What is jihad? Does it mean violence, as many non-Muslims assume? Or does it mean peace, as some Muslims insist? Because jihad is closely associated with the early spread of Islam, today's debate about the origin and meaning of jihad is nothing less than a struggle over Islam itself. In Jihad in Islamic History, Michael Bonner provides the first study in English that focuses on the early history of jihad, shedding much-needed light on the most recent controversies over jihad.
To some, jihad is the essence of radical Islamist ideology, a synonym for terrorism, and even proof of Islam's innate violence. To others, jihad means a peaceful, individual, and internal spiritual striving. Bonner, however, shows that those who argue that jihad means only violence or only peace are both wrong. Jihad is a complex set of doctrines and practices that have changed over time and continue to evolve today. The Quran's messages about fighting and jihad are inseparable from its requirements of generosity and care for the poor. Jihad has often been a constructive and creative force, the key to building new Islamic societies and states. Jihad has regulated relations between Muslims and non-Muslims, in peace as well as in war. And while today's "jihadists" are in some ways following the "classical" jihad tradition, they have in other ways completely broken with it.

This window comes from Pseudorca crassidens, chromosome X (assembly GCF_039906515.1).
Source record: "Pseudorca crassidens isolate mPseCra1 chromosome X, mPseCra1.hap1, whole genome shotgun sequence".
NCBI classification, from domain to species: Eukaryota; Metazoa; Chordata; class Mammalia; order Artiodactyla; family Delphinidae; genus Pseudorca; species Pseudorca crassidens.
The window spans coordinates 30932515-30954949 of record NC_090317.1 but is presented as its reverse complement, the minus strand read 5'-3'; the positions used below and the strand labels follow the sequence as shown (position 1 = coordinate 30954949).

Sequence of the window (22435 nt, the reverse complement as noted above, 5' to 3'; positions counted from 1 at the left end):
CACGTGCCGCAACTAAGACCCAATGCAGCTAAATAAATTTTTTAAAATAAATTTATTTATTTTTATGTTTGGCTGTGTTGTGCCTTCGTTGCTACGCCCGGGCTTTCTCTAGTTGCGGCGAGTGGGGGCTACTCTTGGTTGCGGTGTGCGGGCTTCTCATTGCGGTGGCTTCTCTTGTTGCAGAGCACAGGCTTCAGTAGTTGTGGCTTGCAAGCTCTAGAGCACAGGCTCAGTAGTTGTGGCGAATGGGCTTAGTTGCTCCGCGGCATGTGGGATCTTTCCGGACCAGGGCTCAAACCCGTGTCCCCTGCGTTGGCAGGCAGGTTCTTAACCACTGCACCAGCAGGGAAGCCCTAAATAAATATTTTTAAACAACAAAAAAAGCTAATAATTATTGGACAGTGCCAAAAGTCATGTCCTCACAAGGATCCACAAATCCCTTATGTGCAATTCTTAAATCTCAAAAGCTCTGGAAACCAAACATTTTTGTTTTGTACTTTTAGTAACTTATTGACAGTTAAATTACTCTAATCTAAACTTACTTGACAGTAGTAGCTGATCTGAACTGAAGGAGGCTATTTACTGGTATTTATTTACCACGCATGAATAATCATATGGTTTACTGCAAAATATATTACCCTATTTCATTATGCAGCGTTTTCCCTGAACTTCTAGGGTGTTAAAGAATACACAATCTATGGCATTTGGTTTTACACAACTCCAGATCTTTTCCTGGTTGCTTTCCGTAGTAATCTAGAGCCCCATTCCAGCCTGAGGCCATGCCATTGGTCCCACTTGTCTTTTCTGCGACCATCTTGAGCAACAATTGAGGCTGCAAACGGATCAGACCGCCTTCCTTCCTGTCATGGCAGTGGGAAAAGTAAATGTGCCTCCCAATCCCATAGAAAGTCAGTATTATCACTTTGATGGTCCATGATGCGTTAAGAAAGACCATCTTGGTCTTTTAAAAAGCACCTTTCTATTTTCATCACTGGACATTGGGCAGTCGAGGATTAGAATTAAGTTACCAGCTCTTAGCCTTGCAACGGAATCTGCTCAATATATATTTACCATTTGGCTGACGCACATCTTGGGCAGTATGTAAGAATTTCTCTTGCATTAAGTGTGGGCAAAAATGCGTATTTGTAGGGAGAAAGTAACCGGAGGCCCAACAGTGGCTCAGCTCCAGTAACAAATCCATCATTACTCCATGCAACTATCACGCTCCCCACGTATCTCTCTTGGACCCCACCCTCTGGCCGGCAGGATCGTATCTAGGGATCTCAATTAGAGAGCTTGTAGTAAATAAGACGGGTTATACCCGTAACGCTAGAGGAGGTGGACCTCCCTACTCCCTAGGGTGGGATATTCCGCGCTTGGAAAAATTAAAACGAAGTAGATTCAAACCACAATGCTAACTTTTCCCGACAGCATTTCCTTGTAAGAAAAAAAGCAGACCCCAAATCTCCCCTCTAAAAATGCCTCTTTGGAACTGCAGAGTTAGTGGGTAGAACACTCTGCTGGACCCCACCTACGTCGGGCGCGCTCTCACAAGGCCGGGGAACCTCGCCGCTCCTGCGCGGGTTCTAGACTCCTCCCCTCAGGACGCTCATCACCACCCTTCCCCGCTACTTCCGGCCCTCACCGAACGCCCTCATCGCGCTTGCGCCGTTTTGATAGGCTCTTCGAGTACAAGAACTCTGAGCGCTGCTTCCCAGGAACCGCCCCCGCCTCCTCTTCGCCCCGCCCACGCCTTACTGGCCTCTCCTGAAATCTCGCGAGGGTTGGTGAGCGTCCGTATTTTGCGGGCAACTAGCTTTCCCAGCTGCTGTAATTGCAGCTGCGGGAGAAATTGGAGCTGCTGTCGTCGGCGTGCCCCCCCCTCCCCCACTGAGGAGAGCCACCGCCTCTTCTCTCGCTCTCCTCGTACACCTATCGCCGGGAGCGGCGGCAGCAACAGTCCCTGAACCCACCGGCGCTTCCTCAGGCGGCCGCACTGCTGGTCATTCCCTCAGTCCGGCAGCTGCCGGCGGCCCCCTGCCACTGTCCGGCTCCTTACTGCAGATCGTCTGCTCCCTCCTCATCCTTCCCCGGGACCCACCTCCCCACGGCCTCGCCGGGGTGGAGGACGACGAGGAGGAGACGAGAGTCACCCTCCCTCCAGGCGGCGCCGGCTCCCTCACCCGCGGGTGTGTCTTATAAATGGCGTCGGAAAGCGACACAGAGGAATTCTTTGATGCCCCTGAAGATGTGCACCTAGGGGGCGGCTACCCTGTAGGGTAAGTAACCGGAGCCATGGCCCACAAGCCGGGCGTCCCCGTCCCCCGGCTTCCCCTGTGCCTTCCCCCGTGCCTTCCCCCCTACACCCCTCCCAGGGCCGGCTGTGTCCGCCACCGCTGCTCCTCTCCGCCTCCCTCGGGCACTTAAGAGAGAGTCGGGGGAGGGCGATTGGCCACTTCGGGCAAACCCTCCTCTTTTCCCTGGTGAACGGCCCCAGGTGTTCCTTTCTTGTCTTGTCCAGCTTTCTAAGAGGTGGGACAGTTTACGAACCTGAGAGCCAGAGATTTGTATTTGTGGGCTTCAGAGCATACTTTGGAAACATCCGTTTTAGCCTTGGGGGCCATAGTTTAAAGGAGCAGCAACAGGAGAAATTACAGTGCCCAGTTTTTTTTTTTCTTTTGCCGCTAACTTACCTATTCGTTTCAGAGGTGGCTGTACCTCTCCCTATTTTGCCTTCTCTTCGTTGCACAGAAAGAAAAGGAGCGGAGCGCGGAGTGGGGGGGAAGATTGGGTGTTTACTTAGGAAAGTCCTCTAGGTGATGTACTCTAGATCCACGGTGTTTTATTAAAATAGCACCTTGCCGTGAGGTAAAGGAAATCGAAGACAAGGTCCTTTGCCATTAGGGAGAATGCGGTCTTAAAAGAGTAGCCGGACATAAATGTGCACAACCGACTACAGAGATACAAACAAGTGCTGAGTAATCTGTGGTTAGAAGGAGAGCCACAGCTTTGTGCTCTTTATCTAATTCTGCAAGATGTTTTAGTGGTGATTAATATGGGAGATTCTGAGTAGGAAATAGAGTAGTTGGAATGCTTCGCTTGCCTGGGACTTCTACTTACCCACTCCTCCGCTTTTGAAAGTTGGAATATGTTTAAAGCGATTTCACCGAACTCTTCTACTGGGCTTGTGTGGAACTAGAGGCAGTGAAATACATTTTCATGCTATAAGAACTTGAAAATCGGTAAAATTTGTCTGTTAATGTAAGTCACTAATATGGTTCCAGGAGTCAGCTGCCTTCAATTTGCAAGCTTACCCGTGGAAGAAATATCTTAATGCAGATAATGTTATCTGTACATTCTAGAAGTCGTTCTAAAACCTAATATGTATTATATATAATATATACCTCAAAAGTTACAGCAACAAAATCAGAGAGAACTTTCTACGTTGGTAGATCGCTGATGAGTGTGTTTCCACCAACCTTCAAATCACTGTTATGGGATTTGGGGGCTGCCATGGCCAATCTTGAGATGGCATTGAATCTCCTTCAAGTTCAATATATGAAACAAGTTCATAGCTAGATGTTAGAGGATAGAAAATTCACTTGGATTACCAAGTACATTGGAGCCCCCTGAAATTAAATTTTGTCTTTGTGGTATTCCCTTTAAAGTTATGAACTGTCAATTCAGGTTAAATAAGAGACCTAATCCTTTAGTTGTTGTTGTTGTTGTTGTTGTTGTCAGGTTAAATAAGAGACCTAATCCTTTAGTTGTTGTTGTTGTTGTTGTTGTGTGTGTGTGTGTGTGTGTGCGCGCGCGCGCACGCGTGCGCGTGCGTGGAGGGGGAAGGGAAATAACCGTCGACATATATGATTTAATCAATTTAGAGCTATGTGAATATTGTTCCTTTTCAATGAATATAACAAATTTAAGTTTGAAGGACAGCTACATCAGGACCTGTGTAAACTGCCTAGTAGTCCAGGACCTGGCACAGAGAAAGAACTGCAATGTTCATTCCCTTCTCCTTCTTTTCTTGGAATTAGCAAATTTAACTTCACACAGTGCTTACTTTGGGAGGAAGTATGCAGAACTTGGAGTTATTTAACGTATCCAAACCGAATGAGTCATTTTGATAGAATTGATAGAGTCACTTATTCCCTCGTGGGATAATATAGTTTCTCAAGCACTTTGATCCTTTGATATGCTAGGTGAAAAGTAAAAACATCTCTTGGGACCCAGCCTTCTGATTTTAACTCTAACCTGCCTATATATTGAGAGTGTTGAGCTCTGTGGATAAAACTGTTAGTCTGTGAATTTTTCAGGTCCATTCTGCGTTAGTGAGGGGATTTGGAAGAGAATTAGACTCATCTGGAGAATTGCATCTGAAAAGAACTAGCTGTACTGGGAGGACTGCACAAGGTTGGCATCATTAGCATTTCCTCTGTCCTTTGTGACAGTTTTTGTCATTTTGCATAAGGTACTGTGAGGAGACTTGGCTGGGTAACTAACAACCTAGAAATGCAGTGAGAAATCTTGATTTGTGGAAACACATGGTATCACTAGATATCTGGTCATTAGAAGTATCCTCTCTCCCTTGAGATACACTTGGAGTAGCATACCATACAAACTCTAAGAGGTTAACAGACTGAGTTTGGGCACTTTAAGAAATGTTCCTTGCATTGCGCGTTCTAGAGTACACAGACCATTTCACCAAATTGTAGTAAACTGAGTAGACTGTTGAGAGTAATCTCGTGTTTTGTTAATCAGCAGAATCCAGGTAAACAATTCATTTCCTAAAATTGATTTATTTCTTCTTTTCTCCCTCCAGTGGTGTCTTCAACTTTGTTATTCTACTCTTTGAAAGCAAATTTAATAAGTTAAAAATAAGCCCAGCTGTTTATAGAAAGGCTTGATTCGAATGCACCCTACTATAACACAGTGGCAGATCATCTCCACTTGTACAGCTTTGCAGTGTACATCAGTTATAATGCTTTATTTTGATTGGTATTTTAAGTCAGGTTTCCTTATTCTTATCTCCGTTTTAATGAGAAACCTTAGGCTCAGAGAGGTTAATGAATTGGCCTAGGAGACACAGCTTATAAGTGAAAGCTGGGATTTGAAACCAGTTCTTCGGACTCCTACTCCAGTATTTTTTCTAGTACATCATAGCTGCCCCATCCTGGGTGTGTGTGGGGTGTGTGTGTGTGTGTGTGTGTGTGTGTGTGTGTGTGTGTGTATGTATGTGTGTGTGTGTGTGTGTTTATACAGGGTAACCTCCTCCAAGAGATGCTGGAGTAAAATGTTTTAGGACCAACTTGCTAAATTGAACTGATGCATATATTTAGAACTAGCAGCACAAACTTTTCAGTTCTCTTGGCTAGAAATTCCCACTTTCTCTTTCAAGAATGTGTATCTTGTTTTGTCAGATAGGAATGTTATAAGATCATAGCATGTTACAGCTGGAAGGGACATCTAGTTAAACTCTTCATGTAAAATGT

Written for general readers who want to understand jihad and its controversies, Jihad in Islamic History will also interest specialists because of its original arguments.
"...short, incisive, and highly readable book."--Ahmed Rashid, New York Review of Books
"Viewing what has become an increasingly crowded field, [Bonner] points out that the word jihad has acquired different resonances for a wide variety of actors, from the Islamist radicals for whom it forms the heart of a militant ideology to mystical quietists who regard the 'greater jihad' as the struggle against the 'lower self' of baser human impulses."--Malise Ruthven, New York Review of Books
"Bonner's Jihad in Islamic History is a first-class work that should be highly useful as an introduction to the basic issues and history of the subject, and despite its conciseness contains information interesting even for the more specialized scholar."--David Cook, Middle East Journal
"Bonner . . . provides a cogent yet detailed historical survey of the concept and practice of jihad in Muslim societies. His book is a much-needed counter to the poorly researched or downright biased and alarmist cluster of publications that were quickly written and released after September 11, 2001. . . . The book is easily accessible to the nonspecialist, and is ideal for use in an upper-level undergraduate topics course in Middle Eastern and Islamic history or Islamic religious thought. Bonner's work is also a useful primer for specialists which does not sacrifice quality for brevity."--Christopher Anzalone, Religious Studies Review
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